Lekima's precursor enhanced the southwestern monsoon in the Philippines, which brought heavy rain to the country. The rains caused three boats to sink and 31 people died in this accident. Lekima brought catastrophic damage in mainland China, with a death toll of 56 people and more than CN¥53.7 billion (US$7.6 billion) in damages. The system also caused minor damage in Ryukyu Islands and Taiwan.

Typhoon Wutip (2019)

Typhoon Wutip, known in the Philippines as Tropical Depression Betty, was the most powerful February typhoon on record, surpassing Typhoon Higos of 2015. The third tropical cyclone, second tropical storm, and the first typhoon of the 2019 Pacific typhoon season, Wutip originated from a low-pressure area on February 16, 2019. The disturbance moved westward, passing just south of the Federated States of Micronesia, before later organizing into Tropical Depression 02W on February 18, 2019. On February 20, 2019, the tropical depression intensified into a tropical storm and was named Wutip, before strengthening further into a typhoon on the next day. Wutip underwent rapid intensification, and on February 23, Wutip reached its initial peak intensity, with 10-minute sustained winds of 185 km/h (115 mph), 1-minute sustained winds of 250 km/h (155 mph), and a minimal pressure of 925 millibars (27.3 inHg) while passing to the southwest of Guam, becoming the strongest February typhoon on record as it did so.

Wutip underwent an eyewall replacement cycle shortly afterward, which caused the storm to weaken as it turned to the northwest. Wutip finished its eyewall replacement cycle on February 24, which allowed Wutip to restrengthen, with the typhoon rapidly intensifying once again. On February 25, Wutip reached its peak intensity with 10-minute sustained winds of 195 km/h (120 mph), 1-minute sustained winds of 260 km/h (160 mph), and a minimum central pressure of 920 millibars (27 inHg), becoming the first Category 5-equivalent super typhoon recorded in the month of February. Afterward, Wutip weakened on February 26, due to encountering strong wind shear. Wutip rapidly weakened as it moved northwestward, before dissipating on March 2.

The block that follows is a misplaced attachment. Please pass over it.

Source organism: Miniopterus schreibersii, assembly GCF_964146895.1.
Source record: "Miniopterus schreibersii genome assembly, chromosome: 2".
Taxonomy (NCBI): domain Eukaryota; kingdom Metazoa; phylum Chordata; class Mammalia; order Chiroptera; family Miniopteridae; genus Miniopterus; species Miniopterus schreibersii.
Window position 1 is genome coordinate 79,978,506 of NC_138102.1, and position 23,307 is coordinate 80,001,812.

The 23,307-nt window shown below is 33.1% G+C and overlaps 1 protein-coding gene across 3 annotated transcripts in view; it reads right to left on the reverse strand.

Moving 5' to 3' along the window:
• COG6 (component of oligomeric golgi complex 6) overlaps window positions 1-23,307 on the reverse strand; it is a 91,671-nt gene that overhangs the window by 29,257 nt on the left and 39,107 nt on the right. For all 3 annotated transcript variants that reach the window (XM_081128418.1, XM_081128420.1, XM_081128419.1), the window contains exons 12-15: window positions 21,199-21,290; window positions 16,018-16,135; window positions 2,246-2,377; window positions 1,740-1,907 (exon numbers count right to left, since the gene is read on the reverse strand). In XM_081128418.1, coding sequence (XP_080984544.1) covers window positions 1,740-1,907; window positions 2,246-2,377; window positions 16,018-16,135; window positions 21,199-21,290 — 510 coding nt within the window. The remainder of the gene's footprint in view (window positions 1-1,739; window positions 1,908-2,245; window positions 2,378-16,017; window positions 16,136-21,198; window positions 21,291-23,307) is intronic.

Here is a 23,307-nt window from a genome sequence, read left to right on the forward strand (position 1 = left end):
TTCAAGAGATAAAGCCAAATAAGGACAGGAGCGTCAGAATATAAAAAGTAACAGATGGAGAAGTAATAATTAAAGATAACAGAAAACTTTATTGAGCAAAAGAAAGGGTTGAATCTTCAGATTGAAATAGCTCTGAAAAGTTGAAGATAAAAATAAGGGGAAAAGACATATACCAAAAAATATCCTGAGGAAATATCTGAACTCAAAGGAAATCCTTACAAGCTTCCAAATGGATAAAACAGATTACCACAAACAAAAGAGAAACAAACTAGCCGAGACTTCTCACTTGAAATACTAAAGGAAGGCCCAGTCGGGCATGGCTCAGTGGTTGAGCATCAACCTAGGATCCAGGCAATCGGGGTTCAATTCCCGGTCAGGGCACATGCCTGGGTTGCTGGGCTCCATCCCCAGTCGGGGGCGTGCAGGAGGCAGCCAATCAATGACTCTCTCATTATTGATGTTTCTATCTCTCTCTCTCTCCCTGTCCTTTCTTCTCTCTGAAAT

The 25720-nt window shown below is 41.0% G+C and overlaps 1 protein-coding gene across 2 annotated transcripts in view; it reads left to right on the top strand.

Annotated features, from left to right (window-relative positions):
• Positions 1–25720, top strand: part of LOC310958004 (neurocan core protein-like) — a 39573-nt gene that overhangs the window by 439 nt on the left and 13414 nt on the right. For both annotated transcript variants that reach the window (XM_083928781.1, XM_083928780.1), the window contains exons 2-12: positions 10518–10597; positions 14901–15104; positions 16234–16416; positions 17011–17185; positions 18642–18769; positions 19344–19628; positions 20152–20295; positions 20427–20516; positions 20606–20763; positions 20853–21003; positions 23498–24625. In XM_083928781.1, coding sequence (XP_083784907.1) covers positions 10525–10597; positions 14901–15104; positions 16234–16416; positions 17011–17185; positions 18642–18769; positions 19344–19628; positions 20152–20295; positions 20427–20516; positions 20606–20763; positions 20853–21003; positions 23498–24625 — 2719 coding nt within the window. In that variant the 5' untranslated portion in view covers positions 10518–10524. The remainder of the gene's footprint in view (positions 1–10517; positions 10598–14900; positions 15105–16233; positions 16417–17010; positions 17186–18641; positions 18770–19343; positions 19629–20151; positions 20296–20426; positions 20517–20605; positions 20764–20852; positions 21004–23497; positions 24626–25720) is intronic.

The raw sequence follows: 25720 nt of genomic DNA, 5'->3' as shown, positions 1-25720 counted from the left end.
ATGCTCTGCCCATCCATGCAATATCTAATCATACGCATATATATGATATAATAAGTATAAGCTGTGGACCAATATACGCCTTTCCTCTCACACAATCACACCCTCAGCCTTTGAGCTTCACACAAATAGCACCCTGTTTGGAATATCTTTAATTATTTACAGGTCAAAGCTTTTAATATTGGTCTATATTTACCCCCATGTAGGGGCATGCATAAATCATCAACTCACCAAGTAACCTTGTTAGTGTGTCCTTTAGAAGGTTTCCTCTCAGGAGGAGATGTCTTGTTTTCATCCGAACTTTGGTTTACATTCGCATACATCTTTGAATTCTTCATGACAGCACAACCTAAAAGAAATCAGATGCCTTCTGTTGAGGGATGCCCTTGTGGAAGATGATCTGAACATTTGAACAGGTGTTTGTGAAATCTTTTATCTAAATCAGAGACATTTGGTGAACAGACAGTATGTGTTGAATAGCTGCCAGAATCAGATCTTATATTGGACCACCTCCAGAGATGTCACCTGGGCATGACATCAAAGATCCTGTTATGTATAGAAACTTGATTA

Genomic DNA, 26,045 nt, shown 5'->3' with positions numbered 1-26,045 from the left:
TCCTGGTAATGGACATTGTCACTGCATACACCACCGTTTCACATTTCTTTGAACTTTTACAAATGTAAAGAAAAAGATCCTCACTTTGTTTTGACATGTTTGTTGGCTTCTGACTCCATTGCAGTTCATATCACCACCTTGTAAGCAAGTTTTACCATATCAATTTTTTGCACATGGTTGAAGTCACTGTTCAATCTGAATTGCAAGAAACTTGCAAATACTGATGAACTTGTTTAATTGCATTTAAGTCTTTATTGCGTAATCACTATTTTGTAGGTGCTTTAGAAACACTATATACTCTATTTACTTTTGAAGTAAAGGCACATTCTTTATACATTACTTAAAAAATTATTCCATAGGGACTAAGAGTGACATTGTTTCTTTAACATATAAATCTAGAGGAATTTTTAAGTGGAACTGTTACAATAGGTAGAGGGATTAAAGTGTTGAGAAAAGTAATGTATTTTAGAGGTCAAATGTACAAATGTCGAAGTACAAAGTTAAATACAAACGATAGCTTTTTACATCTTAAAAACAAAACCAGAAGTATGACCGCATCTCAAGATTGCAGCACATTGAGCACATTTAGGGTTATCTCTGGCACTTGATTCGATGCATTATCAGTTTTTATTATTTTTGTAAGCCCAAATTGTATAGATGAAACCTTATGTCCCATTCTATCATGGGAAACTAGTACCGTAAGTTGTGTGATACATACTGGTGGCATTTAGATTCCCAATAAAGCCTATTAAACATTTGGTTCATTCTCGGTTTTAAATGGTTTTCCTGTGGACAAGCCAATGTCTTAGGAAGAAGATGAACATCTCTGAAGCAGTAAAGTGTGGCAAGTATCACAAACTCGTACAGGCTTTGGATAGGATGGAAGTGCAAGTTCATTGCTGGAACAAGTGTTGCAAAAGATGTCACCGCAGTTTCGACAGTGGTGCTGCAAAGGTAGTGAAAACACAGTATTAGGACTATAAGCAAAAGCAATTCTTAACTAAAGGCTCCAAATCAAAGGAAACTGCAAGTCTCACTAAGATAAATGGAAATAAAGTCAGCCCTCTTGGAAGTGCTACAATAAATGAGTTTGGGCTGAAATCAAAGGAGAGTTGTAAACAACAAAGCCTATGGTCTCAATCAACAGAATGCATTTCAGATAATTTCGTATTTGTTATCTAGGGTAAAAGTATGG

Wutip caused at least $3.3 million (2019 USD) in damages in Guam and Micronesia.

Typhoons in the Philippines

Approximately twenty tropical cyclones enter the Philippine area of responsibility yearly, an area which incorporates parts of the Pacific Ocean, South China Sea and the Philippine Archipelago (with the exception of Tawi-Tawi province). Among these cyclones, ten will be typhoons, with five having the potential to be destructive ones. The Philippines is "the most exposed country in the world to tropical storms" according to a Time Magazine article in 2013. In the Philippine languages, tropical cyclones are generally called bagyo.Typhoons can hit the Philippines any time of year, with the months of June to September being most active, with August being the most active individual month and May the least active. Typhoons move east to west across the country, heading north as they go. Storms most frequently make landfall on the islands of Eastern Visayas, Bicol region, and northern Luzon whereas the southern island and region of Mindanao is largely free of typhoons. Climate change is likely to worsen the situation with the extreme weather events including typhoons posing various risks and threats to the Philippines.The deadliest overall tropical cyclone to affect the Philippines is believed to have been the Haiphong typhoon which is estimated to have killed up to 20,000 people as it passed over the country in September 1881. In modern meteorological records, the deadliest storm was Typhoon Yolanda (international name Haiyan), which became the strongest landfalling tropical cyclone ever recorded as it crossed the Visayas in central Philippines on November 7–8, 2013. The wettest known tropical cyclone to impact the archipelago was the July 14–18, 1911 cyclone which dropped over 2,210 millimetres (87 in) of rainfall within a 3-day, 15-hour period in Baguio. Tropical cyclones usually account for at least 30 percent of the annual rainfall in the northern Philippines while being responsible for less than 10 percent of the annual rainfall in the southern islands. PAGASA Senior Weather Specialist Anthony Lucero told the newsite Rappler that the number of destructive typhoons have increased recently but it is too early to call it a trend.Tropical cyclones entering the Philippine Area of Responsibility are given a local name by the Philippine Atmospheric, Geophysical and Astronomical Services Administration (PAGASA), which also raises public storm signal warnings as deemed necessary.Preparation and response to typhoons is coordinated by the National Disaster Risk Reduction and Management Council (NDRRMC). Each Philippine province and local government in the Philippines has a corresponding Disaster Risk Reduction and Management Office (DRRMO). Each provincial and local government is required to set aside 5% of its yearly budget for disaster risk reduction, preparations, and response.The frequency of typhoons in the Philippines have made the typhoons a significant part of everyday ancient and modern Filipino culture.

Tropical cyclones of the 2019 Pacific typhoon season